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Types of Academic Misconduct

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Plagiarism

This is presenting another person’s work, without acknowledgement of the source, as your own work. 

Self-Plagiarism

Submitting the same piece of assessment for two different modules would be self-plagiarism. If you re-use your own work, you must reference it the same way you would reference something you have used from a textbook.

Collusion

This happens if you submit a piece of work done in collaboration with another student as if the work was entirely your own.

False Declaration

This happens if you either:

  • Make up evidence in support of an Exceptional Circumstances claim; or
  • Make up evidence in support of an Appeal.

Fabrication or Falsification of Data

This happens if you make up (or manipulate) data or results and record or report on them in a piece of assessment.  

Bribery or Intimidation

This happens if you pay; offer some other inducement; or through intimidation attempt to gain an unfair advantage in an assessment. This offence may also be referred to the Student Disciplinary Procedure.

Contract Cheating

This happens if you arrange for an assessment to be completed by a third party and pass the assessment off as your own. This might involve buying either the whole or part of an assessment, for example from an auction site or essay mill. 

Examination Misconduct

An examination includes class-tests, written, oral and practical examinations.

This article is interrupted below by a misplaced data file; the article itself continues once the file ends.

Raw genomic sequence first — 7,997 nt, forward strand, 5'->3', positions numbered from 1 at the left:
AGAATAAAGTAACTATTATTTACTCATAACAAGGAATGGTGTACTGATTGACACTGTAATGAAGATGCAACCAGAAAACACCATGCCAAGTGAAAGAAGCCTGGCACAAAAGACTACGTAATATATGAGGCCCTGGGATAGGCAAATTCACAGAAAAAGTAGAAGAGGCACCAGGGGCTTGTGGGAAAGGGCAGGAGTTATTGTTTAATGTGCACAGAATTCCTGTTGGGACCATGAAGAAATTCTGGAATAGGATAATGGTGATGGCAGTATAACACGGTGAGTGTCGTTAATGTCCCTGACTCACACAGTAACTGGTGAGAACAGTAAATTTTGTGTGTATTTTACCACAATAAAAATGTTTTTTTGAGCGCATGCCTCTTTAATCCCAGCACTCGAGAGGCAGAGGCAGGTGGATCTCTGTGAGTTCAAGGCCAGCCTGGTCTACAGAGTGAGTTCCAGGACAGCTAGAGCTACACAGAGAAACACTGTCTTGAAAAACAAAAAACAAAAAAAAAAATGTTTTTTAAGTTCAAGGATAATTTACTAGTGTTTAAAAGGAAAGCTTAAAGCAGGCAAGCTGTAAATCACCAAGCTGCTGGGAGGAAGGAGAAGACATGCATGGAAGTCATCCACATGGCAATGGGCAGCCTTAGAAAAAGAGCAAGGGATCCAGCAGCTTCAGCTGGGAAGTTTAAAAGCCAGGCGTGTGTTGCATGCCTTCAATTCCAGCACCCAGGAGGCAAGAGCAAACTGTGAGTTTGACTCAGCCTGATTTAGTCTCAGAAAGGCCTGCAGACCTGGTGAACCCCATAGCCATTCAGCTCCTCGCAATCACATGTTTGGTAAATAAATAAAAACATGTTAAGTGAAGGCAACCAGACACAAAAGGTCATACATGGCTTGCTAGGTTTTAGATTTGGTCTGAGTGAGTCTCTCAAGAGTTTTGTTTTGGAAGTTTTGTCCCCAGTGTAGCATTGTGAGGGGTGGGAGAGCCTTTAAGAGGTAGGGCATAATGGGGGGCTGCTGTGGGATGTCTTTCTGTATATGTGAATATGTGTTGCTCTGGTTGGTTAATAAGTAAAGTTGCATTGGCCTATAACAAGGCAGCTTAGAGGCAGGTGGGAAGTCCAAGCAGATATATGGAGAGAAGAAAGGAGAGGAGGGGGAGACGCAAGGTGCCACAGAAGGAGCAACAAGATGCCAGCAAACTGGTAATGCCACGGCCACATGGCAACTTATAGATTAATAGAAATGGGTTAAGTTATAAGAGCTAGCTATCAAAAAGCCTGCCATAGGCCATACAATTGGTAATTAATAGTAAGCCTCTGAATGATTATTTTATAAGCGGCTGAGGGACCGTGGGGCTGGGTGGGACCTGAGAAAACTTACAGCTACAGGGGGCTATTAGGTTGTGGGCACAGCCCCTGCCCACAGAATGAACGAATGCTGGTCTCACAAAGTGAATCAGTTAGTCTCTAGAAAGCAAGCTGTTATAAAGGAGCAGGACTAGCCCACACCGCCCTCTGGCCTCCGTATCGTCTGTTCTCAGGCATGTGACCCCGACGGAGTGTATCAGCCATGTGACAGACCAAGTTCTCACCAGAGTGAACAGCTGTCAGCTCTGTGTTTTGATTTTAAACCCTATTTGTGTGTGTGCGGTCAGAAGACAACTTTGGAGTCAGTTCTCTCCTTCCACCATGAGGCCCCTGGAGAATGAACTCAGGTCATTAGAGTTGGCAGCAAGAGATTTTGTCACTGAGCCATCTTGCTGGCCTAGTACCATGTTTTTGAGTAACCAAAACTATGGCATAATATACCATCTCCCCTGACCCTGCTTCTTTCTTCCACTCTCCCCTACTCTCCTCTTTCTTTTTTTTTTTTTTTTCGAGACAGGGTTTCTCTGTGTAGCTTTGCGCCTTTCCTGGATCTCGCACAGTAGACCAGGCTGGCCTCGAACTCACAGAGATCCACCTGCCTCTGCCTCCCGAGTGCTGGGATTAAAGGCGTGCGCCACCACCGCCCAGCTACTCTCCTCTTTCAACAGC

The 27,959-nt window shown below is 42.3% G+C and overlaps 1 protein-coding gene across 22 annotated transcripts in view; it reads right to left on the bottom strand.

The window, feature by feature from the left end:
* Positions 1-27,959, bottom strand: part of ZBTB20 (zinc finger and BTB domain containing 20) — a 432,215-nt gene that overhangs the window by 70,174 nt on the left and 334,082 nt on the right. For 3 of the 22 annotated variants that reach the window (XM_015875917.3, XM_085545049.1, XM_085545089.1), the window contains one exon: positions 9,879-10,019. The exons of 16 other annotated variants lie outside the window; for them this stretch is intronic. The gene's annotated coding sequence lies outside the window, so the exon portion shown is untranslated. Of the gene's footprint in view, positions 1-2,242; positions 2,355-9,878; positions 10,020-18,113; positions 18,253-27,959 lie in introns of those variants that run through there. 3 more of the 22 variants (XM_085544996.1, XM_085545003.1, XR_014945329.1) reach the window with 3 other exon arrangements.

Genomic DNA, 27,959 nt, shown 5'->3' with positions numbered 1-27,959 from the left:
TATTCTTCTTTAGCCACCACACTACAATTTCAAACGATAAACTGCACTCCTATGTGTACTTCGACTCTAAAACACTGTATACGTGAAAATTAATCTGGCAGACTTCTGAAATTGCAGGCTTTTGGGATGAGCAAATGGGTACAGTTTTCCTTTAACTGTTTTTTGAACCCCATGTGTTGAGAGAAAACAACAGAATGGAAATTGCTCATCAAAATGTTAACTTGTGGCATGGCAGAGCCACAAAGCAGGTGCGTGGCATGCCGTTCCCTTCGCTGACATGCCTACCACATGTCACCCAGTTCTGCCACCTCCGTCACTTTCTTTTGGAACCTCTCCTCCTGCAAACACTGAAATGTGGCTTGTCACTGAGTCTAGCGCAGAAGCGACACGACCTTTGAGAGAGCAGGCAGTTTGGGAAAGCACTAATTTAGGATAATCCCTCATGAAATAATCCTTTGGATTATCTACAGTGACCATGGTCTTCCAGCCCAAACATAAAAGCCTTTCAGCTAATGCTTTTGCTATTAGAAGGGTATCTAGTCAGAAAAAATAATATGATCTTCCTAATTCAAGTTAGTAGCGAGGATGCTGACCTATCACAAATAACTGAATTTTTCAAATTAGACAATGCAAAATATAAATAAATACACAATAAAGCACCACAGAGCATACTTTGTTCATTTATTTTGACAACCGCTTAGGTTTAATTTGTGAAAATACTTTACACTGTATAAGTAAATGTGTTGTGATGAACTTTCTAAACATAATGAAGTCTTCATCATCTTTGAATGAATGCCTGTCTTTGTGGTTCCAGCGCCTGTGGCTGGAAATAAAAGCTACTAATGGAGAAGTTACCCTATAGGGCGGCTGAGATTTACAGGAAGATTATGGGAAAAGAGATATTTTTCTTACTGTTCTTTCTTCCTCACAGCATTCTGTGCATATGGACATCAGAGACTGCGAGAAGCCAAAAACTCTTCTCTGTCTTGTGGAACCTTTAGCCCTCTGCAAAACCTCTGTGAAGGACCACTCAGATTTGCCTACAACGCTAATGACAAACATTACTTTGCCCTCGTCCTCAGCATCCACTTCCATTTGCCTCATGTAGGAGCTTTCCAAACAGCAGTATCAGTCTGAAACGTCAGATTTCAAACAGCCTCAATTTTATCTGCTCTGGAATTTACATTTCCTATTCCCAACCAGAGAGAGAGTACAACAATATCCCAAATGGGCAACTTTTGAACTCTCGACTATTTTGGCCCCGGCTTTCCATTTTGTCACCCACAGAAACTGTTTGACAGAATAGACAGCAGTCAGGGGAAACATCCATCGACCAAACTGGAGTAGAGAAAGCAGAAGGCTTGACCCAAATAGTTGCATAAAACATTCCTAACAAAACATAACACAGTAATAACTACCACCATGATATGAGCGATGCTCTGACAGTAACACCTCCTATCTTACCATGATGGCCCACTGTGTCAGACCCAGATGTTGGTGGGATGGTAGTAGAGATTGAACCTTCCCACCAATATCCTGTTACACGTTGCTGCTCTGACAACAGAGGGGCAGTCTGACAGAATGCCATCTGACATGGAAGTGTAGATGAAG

The following is a list of academic misconduct relating to examinations, it is not an exhaustive list.

Unauthorised Materials

  • Getting, or seeing, a copy of an examination question paper before the date and time of its authorised release (this covers both ‘seen’ and ‘unseen’ papers)
  • Having an unauthorised dictionary in an examination

Technology in an Examination

  • The possession of technological or electronic devices such as mobile phones, smart watches and hidden earpieces/micro earbuds/mini cameras
  • The use of unauthorised material stored in the memory of a pre-programmable calculator, organiser, watch, or mobile phone
  • Having a calculator other than a dedicated calculator with a calculation function only

Copying

  • Copying from, or trying to copy from, another candidate
  • Having or using concealed notes

Communicating

Communicating with, or attempting to communicate with, any person other than an invigilator during an examination

Impersonation

  • Getting, or trying to get, someone else to take your examination for you
  • Getting, or trying to get, someone to take an examination for another student
  • Taking, or attempting to take, an examination for another student
    In such cases, both the student and the impersonator have committed academic misconduct. We may report this type of academic misconduct to the Police: impersonation is a type of fraud.